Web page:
Thailand has been in the spotlight regarding data protection and cybersecurity, with many noting that the country does not adequately protect its citizens. Since social media and e-commerce is developing fast in Thailand, the lack of any legal platform covering this area is a rising concern. Rajen Ramiah, IP & Business Development Consultant at Chavalit & Associates Limited, provides an overview of the key laws and regulations that govern data protection in Thailand. Overall, Ramiahsayd, “From Thailand’s perspective, are we fully prepared? Do we have adequate protections in place to safeguard data placed in various organizations? Preparing properly is the key to not falling victim to cyberattacks. The Government is taking all the necessary precautions to put in place adequate laws and directions but ensuring that we are always one step ahead of the attackers is an ongoing process and one can never be too prepared.” 

Read more



HR Urged to Prepare for New Data Protection Law in Europe

The best way for organizations to prepare for the GDPR, according to Thymometrics, an employee engagement software firm based in Cambridge in the United Kingdom, is to ensure that HR is involved in the process. For example, Jerry Pett, CEO and co-founder of Thymometrics, suggested in a blog post that HR can prepare for compliance by learning where : critical employee data systems are held, determining who owns the data based on contractual information, establishing a system where employees give explicit permission to the employer to gather, store and share their data, finding out what your cloud-based software vendors are doing with personal information and if they are taking steps to become compliant, and more.    

Read more


Turkish Data Protection Authority Announce Draft Regulation on Deleting, Destroying or Anonymizing Personal Data

Turkey’s Data Protection Authority recently published the long-awaited draft of the Regulation on Deletion, Destruction and Anonymization of Personal Data. The Draft Regulation outlines proposed details of requirements for data controllers, as well as definitions and exceptions.  Notably, it proposes that if deleting personal data will lead to an inability to access and use other data in the system, the personal data will be deemed to have be deleted, provided other conditions are met. The Draft Regulation also addresses internal procedures for data controllers to delete, destroy, or anonymize personal data. It proposes that data controllers that are subject to registry obligations be required to prepare a Personal Data Retention and Erasure Policy. Failure to delete or anonymize personal data could result in imprisonment for between one to two years.

Read more

GDPR Matchup:  Turkey's Data Protection Law

In 2016, Turkey passed into law a framework law on the protection of personal data that originates from the European Union Directive 95/46/EC, with a number of its original add-ons and revisions. The national supervisory authority in Turkey, has published the draft versions of the secondary legislation, as well as some booklets providing guidance on the implementation of the DPL, for an understanding on how the new data protection legislation will work. Overall, says Yusuf Mansur Öze, in the Privacy Tracker series, in today’s globalized world where data flows are superfluous, the aim should be to achieve a versatile compliance model that would satisfy the expectations of numerous supervisory authorities in diversified jurisdictions.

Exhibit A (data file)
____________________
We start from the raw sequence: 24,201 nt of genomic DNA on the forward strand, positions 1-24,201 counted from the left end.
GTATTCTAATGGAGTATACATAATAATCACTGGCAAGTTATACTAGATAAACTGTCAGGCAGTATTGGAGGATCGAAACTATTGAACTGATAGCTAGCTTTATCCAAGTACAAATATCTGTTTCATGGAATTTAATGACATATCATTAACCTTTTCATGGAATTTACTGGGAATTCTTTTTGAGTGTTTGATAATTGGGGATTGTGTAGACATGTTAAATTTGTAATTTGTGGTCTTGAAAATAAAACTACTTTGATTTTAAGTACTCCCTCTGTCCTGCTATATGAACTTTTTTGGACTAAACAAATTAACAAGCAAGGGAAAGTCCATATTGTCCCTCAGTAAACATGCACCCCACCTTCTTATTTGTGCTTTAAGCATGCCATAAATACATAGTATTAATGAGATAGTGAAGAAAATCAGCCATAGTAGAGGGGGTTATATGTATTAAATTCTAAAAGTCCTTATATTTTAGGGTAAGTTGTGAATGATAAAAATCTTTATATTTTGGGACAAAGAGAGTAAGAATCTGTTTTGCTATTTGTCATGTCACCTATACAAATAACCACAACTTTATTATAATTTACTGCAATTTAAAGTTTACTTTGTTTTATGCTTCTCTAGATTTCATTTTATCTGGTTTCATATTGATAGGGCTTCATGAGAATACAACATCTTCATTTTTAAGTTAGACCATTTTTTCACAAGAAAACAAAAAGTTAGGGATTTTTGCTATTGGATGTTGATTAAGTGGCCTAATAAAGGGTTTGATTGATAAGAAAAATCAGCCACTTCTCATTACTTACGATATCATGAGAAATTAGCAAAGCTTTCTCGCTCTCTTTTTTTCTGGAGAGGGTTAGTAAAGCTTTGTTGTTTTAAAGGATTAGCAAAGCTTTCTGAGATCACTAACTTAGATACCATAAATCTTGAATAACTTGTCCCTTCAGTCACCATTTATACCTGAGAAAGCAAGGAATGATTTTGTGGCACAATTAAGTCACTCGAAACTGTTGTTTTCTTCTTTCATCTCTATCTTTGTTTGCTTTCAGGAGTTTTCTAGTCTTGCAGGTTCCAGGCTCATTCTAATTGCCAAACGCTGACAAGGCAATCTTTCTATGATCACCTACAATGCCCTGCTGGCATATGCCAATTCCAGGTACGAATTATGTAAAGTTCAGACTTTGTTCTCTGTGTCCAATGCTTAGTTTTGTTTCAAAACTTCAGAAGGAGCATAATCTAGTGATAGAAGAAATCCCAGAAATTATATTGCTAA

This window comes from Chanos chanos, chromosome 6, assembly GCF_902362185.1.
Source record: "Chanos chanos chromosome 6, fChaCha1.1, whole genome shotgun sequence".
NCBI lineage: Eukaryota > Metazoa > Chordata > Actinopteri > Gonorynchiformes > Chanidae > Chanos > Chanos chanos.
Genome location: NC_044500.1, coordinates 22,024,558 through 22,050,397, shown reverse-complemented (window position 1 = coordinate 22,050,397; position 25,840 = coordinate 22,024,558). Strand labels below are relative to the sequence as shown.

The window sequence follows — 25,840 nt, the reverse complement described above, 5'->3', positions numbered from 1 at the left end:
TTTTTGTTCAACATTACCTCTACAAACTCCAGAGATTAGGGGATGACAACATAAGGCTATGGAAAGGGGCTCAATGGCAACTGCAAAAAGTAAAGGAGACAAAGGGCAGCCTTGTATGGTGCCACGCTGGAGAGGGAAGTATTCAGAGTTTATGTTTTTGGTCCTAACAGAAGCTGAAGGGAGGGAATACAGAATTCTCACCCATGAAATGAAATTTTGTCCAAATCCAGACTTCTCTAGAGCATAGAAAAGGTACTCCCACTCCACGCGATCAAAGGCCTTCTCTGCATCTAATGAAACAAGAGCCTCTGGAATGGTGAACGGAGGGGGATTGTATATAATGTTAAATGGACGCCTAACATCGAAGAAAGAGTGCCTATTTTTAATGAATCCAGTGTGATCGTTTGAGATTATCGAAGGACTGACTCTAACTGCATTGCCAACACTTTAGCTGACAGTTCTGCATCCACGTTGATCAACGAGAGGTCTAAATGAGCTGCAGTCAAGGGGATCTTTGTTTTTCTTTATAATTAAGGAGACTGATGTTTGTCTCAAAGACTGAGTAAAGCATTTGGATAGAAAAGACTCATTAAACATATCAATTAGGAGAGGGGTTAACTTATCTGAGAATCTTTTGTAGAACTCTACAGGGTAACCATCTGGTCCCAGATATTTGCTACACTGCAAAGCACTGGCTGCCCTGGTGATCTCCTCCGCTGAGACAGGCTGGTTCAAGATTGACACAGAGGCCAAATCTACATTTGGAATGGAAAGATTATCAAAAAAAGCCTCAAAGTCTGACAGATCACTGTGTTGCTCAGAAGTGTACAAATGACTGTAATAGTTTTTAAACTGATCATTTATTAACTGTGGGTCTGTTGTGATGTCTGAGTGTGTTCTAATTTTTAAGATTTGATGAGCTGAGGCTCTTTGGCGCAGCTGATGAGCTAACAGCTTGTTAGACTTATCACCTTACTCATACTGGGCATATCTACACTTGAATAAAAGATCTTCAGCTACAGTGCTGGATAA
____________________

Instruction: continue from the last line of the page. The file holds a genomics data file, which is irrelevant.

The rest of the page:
Read more 

United Kingdom 2

FCA Register Proposals Provoke 

The UK’s proposed reduction of the Financial Conduct Authority’s (FCA) register could lessen protections for small advice firms and consumers. Among plans published to extend the senior managers regime to all regulated financial services firms were proposals that certified people within a firm would not need to be approved directly by the FCA. Former FCA technical specialist Rory Percival said the proposals would mean consumers had “One less step to protect themselves, and “This may widen the scope for unauthorized advisers and scammers.” Threesixty managing director Phil Young agreed that the absence of a public register could pose a risk for consumers seeking advice. “At the moment, having the FCA approving advisors acts as a bit of a firewall for those firms that do not do all the proper vetting,” he said. 

Read more

FCA to Extend Regulatory Regime to 47,000 Firms 

A regulatory regime intended to crack down on the behavior of bank bosses is to be extended to 47,000 firms in the UK, including dentists, gyms and tool hire companies that offer credit to customers. The Financial Conduct Authority estimated that the new regime would cost firms £550m, with up to £190m of ongoing costs for the firms involved. The regime originally was intended to hold bank executives accountable when their firms collapsed. It requires certification each year, including five “conduct” rules: act with integrity; act with due care, skill and diligence; be open and cooperative with regulators; pay due regard to customer interests and treat them fairly; and observe proper standards of market conduct. 

Read more

UK Government Expected to Present Data Protection Bill in September 2017